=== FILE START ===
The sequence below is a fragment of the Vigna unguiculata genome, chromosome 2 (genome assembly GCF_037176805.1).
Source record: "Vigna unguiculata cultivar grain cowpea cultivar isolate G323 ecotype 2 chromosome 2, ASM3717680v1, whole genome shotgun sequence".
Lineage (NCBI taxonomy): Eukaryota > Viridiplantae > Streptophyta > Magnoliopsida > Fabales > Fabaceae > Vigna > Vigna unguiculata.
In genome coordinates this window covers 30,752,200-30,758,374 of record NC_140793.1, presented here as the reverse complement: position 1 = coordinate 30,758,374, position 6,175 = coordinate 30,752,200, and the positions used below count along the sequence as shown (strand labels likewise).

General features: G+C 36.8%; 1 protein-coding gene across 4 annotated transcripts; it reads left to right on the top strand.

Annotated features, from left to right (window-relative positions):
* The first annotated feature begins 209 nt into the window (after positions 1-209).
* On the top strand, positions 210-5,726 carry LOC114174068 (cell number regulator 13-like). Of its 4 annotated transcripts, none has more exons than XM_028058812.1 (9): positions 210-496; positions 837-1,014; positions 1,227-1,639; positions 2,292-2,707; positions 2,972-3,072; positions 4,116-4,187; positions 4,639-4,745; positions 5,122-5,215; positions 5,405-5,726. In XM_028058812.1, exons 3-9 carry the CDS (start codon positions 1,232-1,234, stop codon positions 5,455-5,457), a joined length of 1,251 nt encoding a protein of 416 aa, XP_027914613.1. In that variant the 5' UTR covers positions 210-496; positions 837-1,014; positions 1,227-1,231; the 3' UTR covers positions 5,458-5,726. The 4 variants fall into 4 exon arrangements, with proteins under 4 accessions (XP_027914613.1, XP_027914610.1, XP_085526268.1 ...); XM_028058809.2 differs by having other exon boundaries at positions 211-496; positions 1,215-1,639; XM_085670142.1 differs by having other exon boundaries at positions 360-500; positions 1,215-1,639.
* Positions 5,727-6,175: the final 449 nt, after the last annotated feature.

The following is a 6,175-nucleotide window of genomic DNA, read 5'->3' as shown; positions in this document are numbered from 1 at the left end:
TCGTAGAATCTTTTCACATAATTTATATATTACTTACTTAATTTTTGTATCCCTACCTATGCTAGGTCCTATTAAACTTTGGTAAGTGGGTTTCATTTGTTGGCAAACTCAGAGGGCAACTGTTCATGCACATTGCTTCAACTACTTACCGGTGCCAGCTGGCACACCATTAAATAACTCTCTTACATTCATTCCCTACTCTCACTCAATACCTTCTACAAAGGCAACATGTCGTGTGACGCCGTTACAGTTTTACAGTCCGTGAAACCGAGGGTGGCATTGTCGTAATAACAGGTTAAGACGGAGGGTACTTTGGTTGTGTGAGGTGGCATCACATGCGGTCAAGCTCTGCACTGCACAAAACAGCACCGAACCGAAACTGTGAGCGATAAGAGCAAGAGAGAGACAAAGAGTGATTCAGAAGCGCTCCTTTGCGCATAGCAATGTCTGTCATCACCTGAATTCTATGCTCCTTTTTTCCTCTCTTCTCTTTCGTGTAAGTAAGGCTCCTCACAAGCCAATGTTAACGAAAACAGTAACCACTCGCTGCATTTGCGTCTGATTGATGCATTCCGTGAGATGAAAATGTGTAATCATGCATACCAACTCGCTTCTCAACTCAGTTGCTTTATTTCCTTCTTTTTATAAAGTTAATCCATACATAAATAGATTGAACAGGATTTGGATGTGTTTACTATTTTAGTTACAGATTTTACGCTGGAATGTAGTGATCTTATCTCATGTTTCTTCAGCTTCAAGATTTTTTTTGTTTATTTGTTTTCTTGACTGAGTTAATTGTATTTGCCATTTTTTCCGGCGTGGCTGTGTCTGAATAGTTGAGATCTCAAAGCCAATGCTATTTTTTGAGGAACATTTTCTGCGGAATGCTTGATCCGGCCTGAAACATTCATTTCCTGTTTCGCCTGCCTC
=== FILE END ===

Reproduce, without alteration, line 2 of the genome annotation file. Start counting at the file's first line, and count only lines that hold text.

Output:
Source record: "Vigna unguiculata cultivar grain cowpea cultivar isolate G323 ecotype 2 chromosome 2, ASM3717680v1, whole genome shotgun sequence".